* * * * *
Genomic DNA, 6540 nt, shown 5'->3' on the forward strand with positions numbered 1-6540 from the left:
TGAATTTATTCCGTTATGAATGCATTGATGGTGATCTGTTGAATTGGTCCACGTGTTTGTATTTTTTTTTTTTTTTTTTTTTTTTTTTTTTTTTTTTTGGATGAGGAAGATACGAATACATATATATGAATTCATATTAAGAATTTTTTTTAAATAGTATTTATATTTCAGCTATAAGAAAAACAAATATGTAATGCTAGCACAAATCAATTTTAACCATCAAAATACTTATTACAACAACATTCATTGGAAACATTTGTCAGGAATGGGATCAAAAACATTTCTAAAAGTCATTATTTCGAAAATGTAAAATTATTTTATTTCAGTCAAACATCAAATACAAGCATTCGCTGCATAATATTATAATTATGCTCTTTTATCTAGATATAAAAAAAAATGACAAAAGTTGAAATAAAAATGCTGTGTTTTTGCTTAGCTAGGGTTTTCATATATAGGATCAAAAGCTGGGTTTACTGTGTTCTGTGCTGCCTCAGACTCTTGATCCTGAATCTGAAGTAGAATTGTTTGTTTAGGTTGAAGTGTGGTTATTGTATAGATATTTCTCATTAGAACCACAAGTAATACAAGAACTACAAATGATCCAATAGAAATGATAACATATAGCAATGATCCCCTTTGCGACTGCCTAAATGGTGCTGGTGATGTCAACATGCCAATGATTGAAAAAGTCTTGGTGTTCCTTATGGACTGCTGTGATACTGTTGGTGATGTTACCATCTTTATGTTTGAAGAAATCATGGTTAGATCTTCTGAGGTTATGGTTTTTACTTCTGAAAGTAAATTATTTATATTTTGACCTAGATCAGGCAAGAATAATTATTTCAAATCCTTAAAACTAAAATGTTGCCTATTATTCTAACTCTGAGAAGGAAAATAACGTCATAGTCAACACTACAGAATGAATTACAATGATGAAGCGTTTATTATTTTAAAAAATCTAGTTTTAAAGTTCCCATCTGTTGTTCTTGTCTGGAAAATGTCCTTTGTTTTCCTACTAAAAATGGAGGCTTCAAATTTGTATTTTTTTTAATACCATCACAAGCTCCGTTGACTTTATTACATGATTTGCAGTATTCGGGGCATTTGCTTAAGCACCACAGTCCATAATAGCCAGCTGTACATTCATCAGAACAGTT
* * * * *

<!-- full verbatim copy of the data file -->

Genomic DNA, 6540 nt, shown 5'->3' on the forward strand with positions numbered 1-6540 from the left:
TGAATTTATTCCGTTATGAATGCATTGATGGTGATCTGTTGAATTGGTCCACGTGTTTGTATTTTTTTTTTTTTTTTTTTTTTTTTTTTTTTTTTTTTGGATGAGGAAGATACGAATACATATATATGAATTCATATTAAGAATTTTTTTTAAATAGTATTTATATTTCAGCTATAAGAAAAACAAATATGTAATGCTAGCACAAATCAATTTTAACCATCAAAATACTTATTACAACAACATTCATTGGAAACATTTGTCAGGAATGGGATCAAAAACATTTCTAAAAGTCATTATTTCGAAAATGTAAAATTATTTTATTTCAGTCAAACATCAAATACAAGCATTCGCTGCATAATATTATAATTATGCTCTTTTATCTAGATATAAAAAAAAATGACAAAAGTTGAAATAAAAATGCTGTGTTTTTGCTTAGCTAGGGTTTTCATATATAGGATCAAAAGCTGGGTTTACTGTGTTCTGTGCTGCCTCAGACTCTTGATCCTGAATCTGAAGTAGAATTGTTTGTTTAGGTTGAAGTGTGGTTATTGTATAGATATTTCTCATTAGAACCACAAGTAATACAAGAACTACAAATGATCCAATAGAAATGATAACATATAGCAATGATCCCCTTTGCGACTGCCTAAATGGTGCTGGTGATGTCAACATGCCAATGATTGAAAAAGTCTTGGTGTTCCTTATGGACTGCTGTGATACTGTTGGTGATGTTACCATCTTTATGTTTGAAGAAATCATGGTTAGATCTTCTGAGGTTATGGTTTTTACTTCTGAAAGTAAATTATTTATATTTTGACCTAGATCAGGCAAGAATAATTATTTCAAATCCTTAAAACTAAAATGTTGCCTATTATTCTAACTCTGAGAAGGAAAATAACGTCATAGTCAACACTACAGAATGAATTACAATGATGAAGCGTTTATTATTTTAAAAAATCTAGTTTTAAAGTTCCCATCTGTTGTTCTTGTCTGGAAAATGTCCTTTGTTTTCCTACTAAAAATGGAGGCTTCAAATTTGTATTTTTTTTAATACCATCACAAGCTCCGTTGACTTTATTACATGATTTGCAGTATTCGGGGCATTTGCTTAAGCACCACAGTCCATAATAGCCAGCTGTACATTCATCAGAACAGTT